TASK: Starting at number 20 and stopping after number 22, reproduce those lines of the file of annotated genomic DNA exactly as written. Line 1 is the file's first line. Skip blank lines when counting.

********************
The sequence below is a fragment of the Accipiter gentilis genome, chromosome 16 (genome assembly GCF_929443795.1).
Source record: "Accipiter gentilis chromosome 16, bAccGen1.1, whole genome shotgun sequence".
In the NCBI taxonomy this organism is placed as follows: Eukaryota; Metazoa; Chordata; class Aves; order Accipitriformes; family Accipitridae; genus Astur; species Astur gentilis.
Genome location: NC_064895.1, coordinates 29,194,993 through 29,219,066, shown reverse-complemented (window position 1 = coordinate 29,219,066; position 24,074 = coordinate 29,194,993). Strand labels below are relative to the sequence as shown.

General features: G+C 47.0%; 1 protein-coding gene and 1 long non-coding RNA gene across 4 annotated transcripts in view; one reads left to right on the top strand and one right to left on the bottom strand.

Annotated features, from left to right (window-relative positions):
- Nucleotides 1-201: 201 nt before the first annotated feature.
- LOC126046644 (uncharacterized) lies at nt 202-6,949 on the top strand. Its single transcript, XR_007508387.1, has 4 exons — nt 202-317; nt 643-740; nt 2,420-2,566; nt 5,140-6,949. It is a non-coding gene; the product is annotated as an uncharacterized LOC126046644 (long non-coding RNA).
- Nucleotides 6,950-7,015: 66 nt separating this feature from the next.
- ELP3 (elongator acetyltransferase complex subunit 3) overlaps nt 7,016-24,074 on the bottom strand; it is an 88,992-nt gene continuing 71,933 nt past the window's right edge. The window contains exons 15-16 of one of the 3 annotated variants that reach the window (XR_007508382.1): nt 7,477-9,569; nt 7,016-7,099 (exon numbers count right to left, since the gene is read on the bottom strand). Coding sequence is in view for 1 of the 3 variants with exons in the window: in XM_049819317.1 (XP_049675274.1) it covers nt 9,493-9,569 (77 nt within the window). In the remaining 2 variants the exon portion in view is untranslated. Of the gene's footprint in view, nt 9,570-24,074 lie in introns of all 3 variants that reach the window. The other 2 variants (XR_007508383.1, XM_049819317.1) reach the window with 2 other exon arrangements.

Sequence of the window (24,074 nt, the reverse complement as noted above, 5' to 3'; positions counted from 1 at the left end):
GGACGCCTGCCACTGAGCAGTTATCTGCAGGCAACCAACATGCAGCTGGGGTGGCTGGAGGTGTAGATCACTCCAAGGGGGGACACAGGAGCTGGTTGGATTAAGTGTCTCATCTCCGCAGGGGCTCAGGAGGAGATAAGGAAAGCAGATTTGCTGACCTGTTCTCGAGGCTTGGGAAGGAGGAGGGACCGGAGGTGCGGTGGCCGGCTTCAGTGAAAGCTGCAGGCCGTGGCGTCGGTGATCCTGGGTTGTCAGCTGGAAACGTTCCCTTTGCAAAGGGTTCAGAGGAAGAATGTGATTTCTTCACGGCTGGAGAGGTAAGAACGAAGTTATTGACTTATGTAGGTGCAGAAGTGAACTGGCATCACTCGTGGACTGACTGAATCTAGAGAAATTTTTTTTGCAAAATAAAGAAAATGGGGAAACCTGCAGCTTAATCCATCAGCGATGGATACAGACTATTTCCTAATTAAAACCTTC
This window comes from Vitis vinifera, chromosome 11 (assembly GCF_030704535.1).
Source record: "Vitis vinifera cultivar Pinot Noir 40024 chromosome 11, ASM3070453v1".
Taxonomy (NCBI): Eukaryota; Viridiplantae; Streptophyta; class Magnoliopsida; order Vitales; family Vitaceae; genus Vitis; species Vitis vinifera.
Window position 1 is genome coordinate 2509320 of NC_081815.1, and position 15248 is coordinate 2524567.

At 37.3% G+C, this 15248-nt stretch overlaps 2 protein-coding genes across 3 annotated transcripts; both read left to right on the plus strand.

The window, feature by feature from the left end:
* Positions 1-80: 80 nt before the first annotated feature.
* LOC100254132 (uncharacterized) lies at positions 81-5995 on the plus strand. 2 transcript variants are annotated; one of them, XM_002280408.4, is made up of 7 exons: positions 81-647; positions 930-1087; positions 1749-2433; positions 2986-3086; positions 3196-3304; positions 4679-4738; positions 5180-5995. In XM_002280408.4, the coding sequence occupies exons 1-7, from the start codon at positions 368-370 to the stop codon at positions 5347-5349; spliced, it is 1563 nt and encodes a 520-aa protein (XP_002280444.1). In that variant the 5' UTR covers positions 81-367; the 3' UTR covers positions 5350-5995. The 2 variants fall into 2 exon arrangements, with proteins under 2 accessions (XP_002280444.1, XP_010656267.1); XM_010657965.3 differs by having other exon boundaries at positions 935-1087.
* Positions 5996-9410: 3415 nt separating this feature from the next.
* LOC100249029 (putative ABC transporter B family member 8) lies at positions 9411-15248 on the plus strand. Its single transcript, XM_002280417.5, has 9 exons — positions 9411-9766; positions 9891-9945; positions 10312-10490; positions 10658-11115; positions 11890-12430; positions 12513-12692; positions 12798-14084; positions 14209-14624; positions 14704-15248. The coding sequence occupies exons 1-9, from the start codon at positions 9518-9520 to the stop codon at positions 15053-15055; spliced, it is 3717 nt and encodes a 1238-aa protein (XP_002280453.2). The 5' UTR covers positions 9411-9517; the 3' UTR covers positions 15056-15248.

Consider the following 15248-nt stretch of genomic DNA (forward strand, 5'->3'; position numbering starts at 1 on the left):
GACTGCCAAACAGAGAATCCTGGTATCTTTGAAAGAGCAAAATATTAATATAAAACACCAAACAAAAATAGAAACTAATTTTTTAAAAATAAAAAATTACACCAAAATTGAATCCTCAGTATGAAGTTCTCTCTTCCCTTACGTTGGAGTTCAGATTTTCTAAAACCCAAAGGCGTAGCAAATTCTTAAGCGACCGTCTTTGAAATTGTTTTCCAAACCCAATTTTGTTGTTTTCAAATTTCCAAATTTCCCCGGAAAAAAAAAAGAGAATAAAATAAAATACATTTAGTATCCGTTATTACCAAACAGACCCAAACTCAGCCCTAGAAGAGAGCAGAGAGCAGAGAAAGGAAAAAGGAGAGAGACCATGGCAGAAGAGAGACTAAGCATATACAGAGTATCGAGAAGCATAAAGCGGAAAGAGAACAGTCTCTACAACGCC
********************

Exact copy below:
* LOC100254132 (uncharacterized) lies at positions 81-5995 on the plus strand. 2 transcript variants are annotated; one of them, XM_002280408.4, is made up of 7 exons: positions 81-647; positions 930-1087; positions 1749-2433; positions 2986-3086; positions 3196-3304; positions 4679-4738; positions 5180-5995. In XM_002280408.4, the coding sequence occupies exons 1-7, from the start codon at positions 368-370 to the stop codon at positions 5347-5349; spliced, it is 1563 nt and encodes a 520-aa protein (XP_002280444.1). In that variant the 5' UTR covers positions 81-367; the 3' UTR covers positions 5350-5995. The 2 variants fall into 2 exon arrangements, with proteins under 2 accessions (XP_002280444.1, XP_010656267.1); XM_010657965.3 differs by having other exon boundaries at positions 935-1087.
* Positions 5996-9410: 3415 nt separating this feature from the next.
* LOC100249029 (putative ABC transporter B family member 8) lies at positions 9411-15248 on the plus strand. Its single transcript, XM_002280417.5, has 9 exons — positions 9411-9766; positions 9891-9945; positions 10312-10490; positions 10658-11115; positions 11890-12430; positions 12513-12692; positions 12798-14084; positions 14209-14624; positions 14704-15248. The coding sequence occupies exons 1-9, from the start codon at positions 9518-9520 to the stop codon at positions 15053-15055; spliced, it is 3717 nt and encodes a 1238-aa protein (XP_002280453.2). The 5' UTR covers positions 9411-9517; the 3' UTR covers positions 15056-15248.